ModernBlox is working to change the way you live and do business. The secret lies in metal shipping containers. At least that’s what Lee Easton and his three co-founders are working to accomplish.
Lee Easton is an Oklahoma State University (OSU) alumnus who lives in Stillwater, which is where his building ambitions are accomplished. He and co-founders Askari Addison, Swapneel Deshpande and Ben Loh convert metal shipping containers into homes and business units that can be delivered anywhere around the world.
ModernBlox was launched after one of the co-founders entered a business plan into a contest. It won, but it wasn’t until years later that the business idea was revisited. On the ModernBlox website, the founders take pride in being men who love to build things. Add to that a cofounder with a background in real estate and property, and the business plan materialized into a business venture.
“I think it’s just a mixture of all our passions, experiences and entrepreneurship to build things into this business,” Easton said.
The group is working with a sub-contractor who is allowing the men to use his land to build prototypes that will be used as touring demo units. The converted shipping containers are mobile and can be ordered over the Internet in a standard size.
“The long-term goal is to buy more land in Stillwater, get a crane and a high-end front loader and build coffee shops, restaurants, and then set it up to where anyone can visit the website and purchase their order, a home or pop-up business storefront,” Easton said.
The containers adhere to building codes and housing standards and have basic amenities such as electricity and heat. The co-founders invited architects, professors and Gov. Mary Fallin to examine their prototype.
“As soon as you step into the container, you don’t feel like you’re in a metal box,” Easton said.
The founders focus on a modern architectural style since the containers are metal and have sharp edges. They believe a modern look enhances their natural atmosphere. The goal is to repurpose the containers by sticking to their natural shape.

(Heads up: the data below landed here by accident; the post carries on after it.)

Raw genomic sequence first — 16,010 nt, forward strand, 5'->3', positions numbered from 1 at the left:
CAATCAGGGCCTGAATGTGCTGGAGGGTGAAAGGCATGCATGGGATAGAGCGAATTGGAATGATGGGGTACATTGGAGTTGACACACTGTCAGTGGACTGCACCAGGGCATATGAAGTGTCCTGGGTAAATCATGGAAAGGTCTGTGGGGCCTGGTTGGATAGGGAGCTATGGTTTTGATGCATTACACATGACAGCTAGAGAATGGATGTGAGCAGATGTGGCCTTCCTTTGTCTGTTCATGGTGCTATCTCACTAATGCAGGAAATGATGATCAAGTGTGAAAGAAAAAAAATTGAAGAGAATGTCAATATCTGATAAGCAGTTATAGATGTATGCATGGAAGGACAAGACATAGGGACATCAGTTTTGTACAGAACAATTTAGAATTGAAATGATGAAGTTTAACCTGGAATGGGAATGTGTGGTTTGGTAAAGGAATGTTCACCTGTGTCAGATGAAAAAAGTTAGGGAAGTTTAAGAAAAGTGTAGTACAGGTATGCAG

“On the inside, from the bathroom to the sink to the windowsill to the lighting fixtures,” Easton said, “they’re all a very straight-edged and straight-lined design so it fits the interpretation of the modern art.”
High-quality material is used inside the units that are purchased at a standard size of 45-by-8.5-by-9 feet.
“You’re looking at 360 square feet when it’s all said and done,” Easton said.
Right now, the men are working with individual units. They’re also experimenting with constructing additional pieces that can be attached to each other to expand the containers horizontally and vertically.
“You can take a single floor plan, and let’s say you want to expand on it or add another container to that,” Easton said. “We’ll ship the containers together so you’ll have more square footage and more floor space by joining these containers together.”
The original intent for the containers was to follow the trend of building small living spaces. While the first prototypes comply with that consumer demand, ModernBlox’s long-term goals will change. Those changes include selling containers to American Red Cross to house victims of natural disasters or to NASA for space exploration efforts.
“A lot of influence was never centered around the idea of a tiny home,” Easton said. “It’s more centered around the idea that you could ship houses that were rugged enough, strong enough, durable enough that you can ship it anywhere in the world.”
The containers are built to weather strong winds and turbulent weather, such as tornadoes.
“Our target market is essentially anyone who needs a house, but we’re starting to see developers that order products in high quantities that need to extend houses, apartments or small communities,” Easton said.
He is working toward economies of scale, where he is able to build more units at half the cost. That will enable organizations that need large orders of living spaces to buy more for less.
ModernBlox’s founders have plans to expand, but for now, they’re concentrating building efforts in Stillwater until there are enough resources to move beyond that space. In the future, expansion will depend on the company’s ability to get access to the material and capital it needs.
The first completed prototype is expected to go on tour in two months. Its first stops are Oklahoma City and Tulsa.
ModernBlox has an active website and Instagram account that keep followers updated on its work. Photos of small homes built in different neighborhoods and throughout history are also available. Visit modernblox.com and instagram.com/modernblox to learn more.
Print headline: Building Blox, A building company in Stillwater converts shipping containers into homes and businesses.